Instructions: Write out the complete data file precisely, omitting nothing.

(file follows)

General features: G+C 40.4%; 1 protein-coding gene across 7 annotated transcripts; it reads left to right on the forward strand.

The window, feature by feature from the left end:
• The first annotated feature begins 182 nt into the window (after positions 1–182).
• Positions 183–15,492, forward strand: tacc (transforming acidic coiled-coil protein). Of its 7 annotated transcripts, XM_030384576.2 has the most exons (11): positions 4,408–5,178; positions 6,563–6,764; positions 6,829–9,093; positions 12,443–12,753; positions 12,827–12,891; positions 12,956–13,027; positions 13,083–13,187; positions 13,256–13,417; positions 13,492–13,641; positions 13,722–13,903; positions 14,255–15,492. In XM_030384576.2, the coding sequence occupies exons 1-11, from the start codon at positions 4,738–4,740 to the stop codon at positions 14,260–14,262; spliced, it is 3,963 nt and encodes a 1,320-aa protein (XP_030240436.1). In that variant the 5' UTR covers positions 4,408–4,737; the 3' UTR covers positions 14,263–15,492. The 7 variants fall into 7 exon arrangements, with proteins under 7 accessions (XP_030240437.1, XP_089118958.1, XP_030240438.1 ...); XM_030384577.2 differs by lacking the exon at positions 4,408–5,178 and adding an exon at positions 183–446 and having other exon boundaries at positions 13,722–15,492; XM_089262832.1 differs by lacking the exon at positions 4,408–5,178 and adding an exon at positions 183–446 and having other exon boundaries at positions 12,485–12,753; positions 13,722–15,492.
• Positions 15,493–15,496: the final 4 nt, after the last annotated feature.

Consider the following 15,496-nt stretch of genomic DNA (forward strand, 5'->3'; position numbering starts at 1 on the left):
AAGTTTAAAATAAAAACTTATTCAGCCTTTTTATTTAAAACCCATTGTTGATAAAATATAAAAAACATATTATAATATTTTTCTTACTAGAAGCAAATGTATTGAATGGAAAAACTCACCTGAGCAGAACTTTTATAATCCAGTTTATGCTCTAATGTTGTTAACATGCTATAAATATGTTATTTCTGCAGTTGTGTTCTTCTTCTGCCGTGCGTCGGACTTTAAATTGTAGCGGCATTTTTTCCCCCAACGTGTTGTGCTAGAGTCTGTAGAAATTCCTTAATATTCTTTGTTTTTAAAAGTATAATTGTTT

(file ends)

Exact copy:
General features: G+C 40.4%; 1 protein-coding gene across 7 annotated transcripts; it reads left to right on the forward strand.

The window, feature by feature from the left end:
• The first annotated feature begins 182 nt into the window (after positions 1–182).
• Positions 183–15,492, forward strand: tacc (transforming acidic coiled-coil protein). Of its 7 annotated transcripts, XM_030384576.2 has the most exons (11): positions 4,408–5,178; positions 6,563–6,764; positions 6,829–9,093; positions 12,443–12,753; positions 12,827–12,891; positions 12,956–13,027; positions 13,083–13,187; positions 13,256–13,417; positions 13,492–13,641; positions 13,722–13,903; positions 14,255–15,492. In XM_030384576.2, the coding sequence occupies exons 1-11, from the start codon at positions 4,738–4,740 to the stop codon at positions 14,260–14,262; spliced, it is 3,963 nt and encodes a 1,320-aa protein (XP_030240436.1). In that variant the 5' UTR covers positions 4,408–4,737; the 3' UTR covers positions 14,263–15,492. The 7 variants fall into 7 exon arrangements, with proteins under 7 accessions (XP_030240437.1, XP_089118958.1, XP_030240438.1 ...); XM_030384577.2 differs by lacking the exon at positions 4,408–5,178 and adding an exon at positions 183–446 and having other exon boundaries at positions 13,722–15,492; XM_089262832.1 differs by lacking the exon at positions 4,408–5,178 and adding an exon at positions 183–446 and having other exon boundaries at positions 12,485–12,753; positions 13,722–15,492.
• Positions 15,493–15,496: the final 4 nt, after the last annotated feature.

Consider the following 15,496-nt stretch of genomic DNA (forward strand, 5'->3'; position numbering starts at 1 on the left):
AAGTTTAAAATAAAAACTTATTCAGCCTTTTTATTTAAAACCCATTGTTGATAAAATATAAAAAACATATTATAATATTTTTCTTACTAGAAGCAAATGTATTGAATGGAAAAACTCACCTGAGCAGAACTTTTATAATCCAGTTTATGCTCTAATGTTGTTAACATGCTATAAATATGTTATTTCTGCAGTTGTGTTCTTCTTCTGCCGTGCGTCGGACTTTAAATTGTAGCGGCATTTTTTCCCCCAACGTGTTGTGCTAGAGTCTGTAGAAATTCCTTAATATTCTTTGTTTTTAAAAGTATAATTGTTT